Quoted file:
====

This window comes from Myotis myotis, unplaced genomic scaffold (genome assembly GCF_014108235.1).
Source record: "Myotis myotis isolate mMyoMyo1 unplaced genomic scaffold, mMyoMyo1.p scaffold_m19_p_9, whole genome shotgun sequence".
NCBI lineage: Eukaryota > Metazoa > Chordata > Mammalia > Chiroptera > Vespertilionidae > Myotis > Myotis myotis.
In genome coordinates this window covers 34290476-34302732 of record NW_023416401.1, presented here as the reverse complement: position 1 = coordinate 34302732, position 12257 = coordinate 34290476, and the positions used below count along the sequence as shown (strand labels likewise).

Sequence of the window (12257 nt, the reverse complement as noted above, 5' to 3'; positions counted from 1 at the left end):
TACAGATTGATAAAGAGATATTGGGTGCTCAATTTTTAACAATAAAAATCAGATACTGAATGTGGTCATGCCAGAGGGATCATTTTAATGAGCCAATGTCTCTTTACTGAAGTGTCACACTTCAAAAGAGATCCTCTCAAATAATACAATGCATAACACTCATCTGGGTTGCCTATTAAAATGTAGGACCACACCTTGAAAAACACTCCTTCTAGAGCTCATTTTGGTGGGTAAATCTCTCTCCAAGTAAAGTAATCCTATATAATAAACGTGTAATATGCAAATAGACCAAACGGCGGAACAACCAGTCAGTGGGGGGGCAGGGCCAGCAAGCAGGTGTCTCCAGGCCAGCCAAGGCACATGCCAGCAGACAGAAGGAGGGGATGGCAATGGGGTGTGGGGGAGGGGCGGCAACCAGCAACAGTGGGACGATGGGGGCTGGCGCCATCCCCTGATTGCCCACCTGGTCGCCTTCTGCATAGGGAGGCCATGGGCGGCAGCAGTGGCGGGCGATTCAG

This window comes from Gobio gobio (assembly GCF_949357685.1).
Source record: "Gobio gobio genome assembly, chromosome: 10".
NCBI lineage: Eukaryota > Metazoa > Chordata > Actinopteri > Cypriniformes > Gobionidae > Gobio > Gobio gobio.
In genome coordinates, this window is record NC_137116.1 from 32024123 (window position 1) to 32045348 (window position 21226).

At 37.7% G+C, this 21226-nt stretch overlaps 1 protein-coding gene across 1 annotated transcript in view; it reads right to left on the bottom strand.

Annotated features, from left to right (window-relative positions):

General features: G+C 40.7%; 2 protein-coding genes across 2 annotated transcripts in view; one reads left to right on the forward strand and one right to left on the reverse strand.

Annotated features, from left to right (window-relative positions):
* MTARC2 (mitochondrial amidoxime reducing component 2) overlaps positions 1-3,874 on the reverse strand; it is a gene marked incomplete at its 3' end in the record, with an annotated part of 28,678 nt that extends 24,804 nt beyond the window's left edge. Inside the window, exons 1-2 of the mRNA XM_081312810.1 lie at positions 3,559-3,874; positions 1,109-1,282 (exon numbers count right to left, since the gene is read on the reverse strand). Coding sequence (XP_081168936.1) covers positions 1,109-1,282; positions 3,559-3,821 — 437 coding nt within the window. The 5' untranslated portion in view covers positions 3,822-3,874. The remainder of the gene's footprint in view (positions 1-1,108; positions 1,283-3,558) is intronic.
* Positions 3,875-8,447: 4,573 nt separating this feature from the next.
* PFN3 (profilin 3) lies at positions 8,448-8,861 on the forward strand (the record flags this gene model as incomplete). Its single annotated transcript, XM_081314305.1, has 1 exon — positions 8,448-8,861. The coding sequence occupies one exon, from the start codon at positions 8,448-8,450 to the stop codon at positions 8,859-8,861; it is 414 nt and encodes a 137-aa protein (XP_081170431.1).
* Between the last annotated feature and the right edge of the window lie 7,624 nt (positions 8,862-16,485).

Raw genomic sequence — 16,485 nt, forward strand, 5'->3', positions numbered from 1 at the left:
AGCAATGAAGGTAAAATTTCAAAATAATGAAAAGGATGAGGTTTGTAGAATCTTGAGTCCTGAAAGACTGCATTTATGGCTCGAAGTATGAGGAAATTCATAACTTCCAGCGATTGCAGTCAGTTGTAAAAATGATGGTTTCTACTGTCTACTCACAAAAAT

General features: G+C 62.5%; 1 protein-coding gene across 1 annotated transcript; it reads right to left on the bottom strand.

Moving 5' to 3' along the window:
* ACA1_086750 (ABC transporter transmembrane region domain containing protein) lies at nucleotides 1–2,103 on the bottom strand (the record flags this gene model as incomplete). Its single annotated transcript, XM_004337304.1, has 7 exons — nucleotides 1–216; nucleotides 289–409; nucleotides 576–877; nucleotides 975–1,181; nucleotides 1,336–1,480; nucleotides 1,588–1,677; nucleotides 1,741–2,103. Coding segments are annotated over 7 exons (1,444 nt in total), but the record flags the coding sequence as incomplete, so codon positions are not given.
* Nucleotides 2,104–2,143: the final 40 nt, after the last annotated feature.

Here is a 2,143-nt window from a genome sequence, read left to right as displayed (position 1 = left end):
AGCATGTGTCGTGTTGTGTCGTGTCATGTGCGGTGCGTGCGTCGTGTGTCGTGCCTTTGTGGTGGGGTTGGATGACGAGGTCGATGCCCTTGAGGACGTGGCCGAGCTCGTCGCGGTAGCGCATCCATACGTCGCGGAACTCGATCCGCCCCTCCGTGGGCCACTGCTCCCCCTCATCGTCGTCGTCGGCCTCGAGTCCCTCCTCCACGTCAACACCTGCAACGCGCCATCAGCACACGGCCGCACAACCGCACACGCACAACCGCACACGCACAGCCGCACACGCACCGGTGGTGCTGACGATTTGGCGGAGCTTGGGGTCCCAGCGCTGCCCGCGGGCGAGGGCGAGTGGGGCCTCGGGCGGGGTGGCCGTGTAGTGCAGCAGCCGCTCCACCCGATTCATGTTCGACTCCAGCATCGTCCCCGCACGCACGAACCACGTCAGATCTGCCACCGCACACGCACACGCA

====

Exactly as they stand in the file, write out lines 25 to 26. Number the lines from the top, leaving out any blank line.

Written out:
Here is a 2,143-nt window from a genome sequence, read left to right as displayed (position 1 = left end):
AGCATGTGTCGTGTTGTGTCGTGTCATGTGCGGTGCGTGCGTCGTGTGTCGTGCCTTTGTGGTGGGGTTGGATGACGAGGTCGATGCCCTTGAGGACGTGGCCGAGCTCGTCGCGGTAGCGCATCCATACGTCGCGGAACTCGATCCGCCCCTCCGTGGGCCACTGCTCCCCCTCATCGTCGTCGTCGGCCTCGAGTCCCTCCTCCACGTCAACACCTGCAACGCGCCATCAGCACACGGCCGCACAACCGCACACGCACAACCGCACACGCACAGCCGCACACGCACCGGTGGTGCTGACGATTTGGCGGAGCTTGGGGTCCCAGCGCTGCCCGCGGGCGAGGGCGAGTGGGGCCTCGGGCGGGGTGGCCGTGTAGTGCAGCAGCCGCTCCACCCGATTCATGTTCGACTCCAGCATCGTCCCCGCACGCACGAACCACGTCAGATCTGCCACCGCACACGCACACGCA